A Society without Fathers or Husbands
The Na of China, farmers in the Himalayan region, live without the institution of marriage. Na brothers and sisters live together their entire lives, sharing household responsibilities and raising the women's children. Because the Na, like all cultures, prohibit incest, they practice a system of sometimes furtive, sometimes conspicuous nighttime encounters at the woman's home. The woman's partners—she frequently has more than one—bear no economic responsibility for her or her children, and "fathers," unless they resemble their children, remain unidentifiable.
This lucid ethnographic study shows how a society can function without husbands or fathers. It sheds light on marriage and kinship, as well as on the position of women, the necessary conditions for the acquisition of identity, and the impact of a communist state on a society that it considers backward.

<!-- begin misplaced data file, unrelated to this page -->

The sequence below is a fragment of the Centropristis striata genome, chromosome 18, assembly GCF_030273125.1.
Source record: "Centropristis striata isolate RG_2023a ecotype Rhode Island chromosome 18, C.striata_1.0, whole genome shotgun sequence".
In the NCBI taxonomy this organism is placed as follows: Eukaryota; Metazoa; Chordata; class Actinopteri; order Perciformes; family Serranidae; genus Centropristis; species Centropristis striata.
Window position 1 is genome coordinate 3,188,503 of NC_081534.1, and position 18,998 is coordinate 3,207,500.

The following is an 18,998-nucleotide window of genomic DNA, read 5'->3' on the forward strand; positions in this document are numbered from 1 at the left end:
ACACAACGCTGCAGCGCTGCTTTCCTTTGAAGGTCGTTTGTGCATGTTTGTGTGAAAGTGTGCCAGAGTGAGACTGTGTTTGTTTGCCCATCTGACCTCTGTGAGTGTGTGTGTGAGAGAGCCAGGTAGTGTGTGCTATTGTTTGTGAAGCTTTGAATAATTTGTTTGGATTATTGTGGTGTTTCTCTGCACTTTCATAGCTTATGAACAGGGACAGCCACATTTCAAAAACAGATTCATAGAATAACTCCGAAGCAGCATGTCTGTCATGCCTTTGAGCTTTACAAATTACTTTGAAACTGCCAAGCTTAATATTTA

About the Author
Cai Hua is Director of the Center for Anthropological and Folkloric Studies at the Peking University.
"Dr. Cai Hua has done Western anthropology a great service by making it acquainted with one of those few societies in Asia (and in Africa as well) who deny or belittle the roles of father and husband in their social system. Thanks to him the Na now have their place in the anthropological literature."
"Dr. Cai Hua's revelatory work is replete with invaluable ethnographic findings and human value."
—Rodney Needham, Oxford University